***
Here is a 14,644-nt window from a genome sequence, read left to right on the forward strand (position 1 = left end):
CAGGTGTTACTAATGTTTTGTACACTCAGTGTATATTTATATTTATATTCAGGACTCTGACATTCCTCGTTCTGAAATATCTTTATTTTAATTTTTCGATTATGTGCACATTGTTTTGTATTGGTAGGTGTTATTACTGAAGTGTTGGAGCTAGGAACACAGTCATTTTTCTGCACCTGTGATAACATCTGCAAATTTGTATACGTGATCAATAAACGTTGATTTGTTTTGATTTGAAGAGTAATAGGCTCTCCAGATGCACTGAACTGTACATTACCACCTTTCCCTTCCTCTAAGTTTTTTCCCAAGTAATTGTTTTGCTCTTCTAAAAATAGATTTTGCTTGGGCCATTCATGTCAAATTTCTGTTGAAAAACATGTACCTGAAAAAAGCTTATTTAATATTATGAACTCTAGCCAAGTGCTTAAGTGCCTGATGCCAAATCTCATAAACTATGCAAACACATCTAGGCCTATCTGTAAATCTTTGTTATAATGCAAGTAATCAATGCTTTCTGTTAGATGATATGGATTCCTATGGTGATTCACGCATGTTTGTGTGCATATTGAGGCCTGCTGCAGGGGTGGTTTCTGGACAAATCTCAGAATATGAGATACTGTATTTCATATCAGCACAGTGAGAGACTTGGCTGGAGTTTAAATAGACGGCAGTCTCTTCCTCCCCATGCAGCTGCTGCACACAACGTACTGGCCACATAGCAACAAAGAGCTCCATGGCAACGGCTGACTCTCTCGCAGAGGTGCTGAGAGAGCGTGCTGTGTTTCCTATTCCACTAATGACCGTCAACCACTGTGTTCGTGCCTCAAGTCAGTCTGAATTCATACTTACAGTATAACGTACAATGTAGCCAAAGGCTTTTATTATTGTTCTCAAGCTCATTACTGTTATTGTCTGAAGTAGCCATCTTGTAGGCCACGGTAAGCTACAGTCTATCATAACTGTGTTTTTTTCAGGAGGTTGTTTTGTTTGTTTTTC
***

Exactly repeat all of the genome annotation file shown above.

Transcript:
Here is a 14,644-nt window from a genome sequence, read left to right on the forward strand (position 1 = left end):
CAGGTGTTACTAATGTTTTGTACACTCAGTGTATATTTATATTTATATTCAGGACTCTGACATTCCTCGTTCTGAAATATCTTTATTTTAATTTTTCGATTATGTGCACATTGTTTTGTATTGGTAGGTGTTATTACTGAAGTGTTGGAGCTAGGAACACAGTCATTTTTCTGCACCTGTGATAACATCTGCAAATTTGTATACGTGATCAATAAACGTTGATTTGTTTTGATTTGAAGAGTAATAGGCTCTCCAGATGCACTGAACTGTACATTACCACCTTTCCCTTCCTCTAAGTTTTTTCCCAAGTAATTGTTTTGCTCTTCTAAAAATAGATTTTGCTTGGGCCATTCATGTCAAATTTCTGTTGAAAAACATGTACCTGAAAAAAGCTTATTTAATATTATGAACTCTAGCCAAGTGCTTAAGTGCCTGATGCCAAATCTCATAAACTATGCAAACACATCTAGGCCTATCTGTAAATCTTTGTTATAATGCAAGTAATCAATGCTTTCTGTTAGATGATATGGATTCCTATGGTGATTCACGCATGTTTGTGTGCATATTGAGGCCTGCTGCAGGGGTGGTTTCTGGACAAATCTCAGAATATGAGATACTGTATTTCATATCAGCACAGTGAGAGACTTGGCTGGAGTTTAAATAGACGGCAGTCTCTTCCTCCCCATGCAGCTGCTGCACACAACGTACTGGCCACATAGCAACAAAGAGCTCCATGGCAACGGCTGACTCTCTCGCAGAGGTGCTGAGAGAGCGTGCTGTGTTTCCTATTCCACTAATGACCGTCAACCACTGTGTTCGTGCCTCAAGTCAGTCTGAATTCATACTTACAGTATAACGTACAATGTAGCCAAAGGCTTTTATTATTGTTCTCAAGCTCATTACTGTTATTGTCTGAAGTAGCCATCTTGTAGGCCACGGTAAGCTACAGTCTATCATAACTGTGTTTTTTTCAGGAGGTTGTTTTGTTTGTTTTTC